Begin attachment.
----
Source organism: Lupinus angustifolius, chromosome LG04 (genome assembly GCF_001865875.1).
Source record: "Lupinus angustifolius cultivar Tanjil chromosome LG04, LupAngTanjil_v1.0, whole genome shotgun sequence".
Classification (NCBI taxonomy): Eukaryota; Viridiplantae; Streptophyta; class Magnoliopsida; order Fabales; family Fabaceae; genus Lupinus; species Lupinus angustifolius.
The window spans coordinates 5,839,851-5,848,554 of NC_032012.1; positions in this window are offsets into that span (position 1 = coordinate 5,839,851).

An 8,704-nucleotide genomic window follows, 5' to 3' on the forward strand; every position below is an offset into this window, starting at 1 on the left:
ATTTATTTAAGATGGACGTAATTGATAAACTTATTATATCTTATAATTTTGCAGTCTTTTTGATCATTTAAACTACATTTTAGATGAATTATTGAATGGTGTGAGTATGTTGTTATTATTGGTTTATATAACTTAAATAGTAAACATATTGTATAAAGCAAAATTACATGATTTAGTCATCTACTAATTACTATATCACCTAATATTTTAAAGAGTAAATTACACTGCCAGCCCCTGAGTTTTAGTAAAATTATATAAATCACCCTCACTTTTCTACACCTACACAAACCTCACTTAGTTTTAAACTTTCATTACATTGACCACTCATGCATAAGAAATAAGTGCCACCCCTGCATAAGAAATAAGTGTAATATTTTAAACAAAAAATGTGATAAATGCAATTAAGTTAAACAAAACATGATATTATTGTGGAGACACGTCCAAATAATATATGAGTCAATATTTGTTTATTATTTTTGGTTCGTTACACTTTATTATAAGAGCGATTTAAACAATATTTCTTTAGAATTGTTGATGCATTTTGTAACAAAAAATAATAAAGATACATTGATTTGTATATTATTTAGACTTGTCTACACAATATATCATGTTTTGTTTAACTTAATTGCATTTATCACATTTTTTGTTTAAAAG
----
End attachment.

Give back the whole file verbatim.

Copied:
Source organism: Lupinus angustifolius, chromosome LG04 (genome assembly GCF_001865875.1).
Source record: "Lupinus angustifolius cultivar Tanjil chromosome LG04, LupAngTanjil_v1.0, whole genome shotgun sequence".
Classification (NCBI taxonomy): Eukaryota; Viridiplantae; Streptophyta; class Magnoliopsida; order Fabales; family Fabaceae; genus Lupinus; species Lupinus angustifolius.
The window spans coordinates 5,839,851-5,848,554 of NC_032012.1; positions in this window are offsets into that span (position 1 = coordinate 5,839,851).

An 8,704-nucleotide genomic window follows, 5' to 3' on the forward strand; every position below is an offset into this window, starting at 1 on the left:
ATTTATTTAAGATGGACGTAATTGATAAACTTATTATATCTTATAATTTTGCAGTCTTTTTGATCATTTAAACTACATTTTAGATGAATTATTGAATGGTGTGAGTATGTTGTTATTATTGGTTTATATAACTTAAATAGTAAACATATTGTATAAAGCAAAATTACATGATTTAGTCATCTACTAATTACTATATCACCTAATATTTTAAAGAGTAAATTACACTGCCAGCCCCTGAGTTTTAGTAAAATTATATAAATCACCCTCACTTTTCTACACCTACACAAACCTCACTTAGTTTTAAACTTTCATTACATTGACCACTCATGCATAAGAAATAAGTGCCACCCCTGCATAAGAAATAAGTGTAATATTTTAAACAAAAAATGTGATAAATGCAATTAAGTTAAACAAAACATGATATTATTGTGGAGACACGTCCAAATAATATATGAGTCAATATTTGTTTATTATTTTTGGTTCGTTACACTTTATTATAAGAGCGATTTAAACAATATTTCTTTAGAATTGTTGATGCATTTTGTAACAAAAAATAATAAAGATACATTGATTTGTATATTATTTAGACTTGTCTACACAATATATCATGTTTTGTTTAACTTAATTGCATTTATCACATTTTTTGTTTAAAAG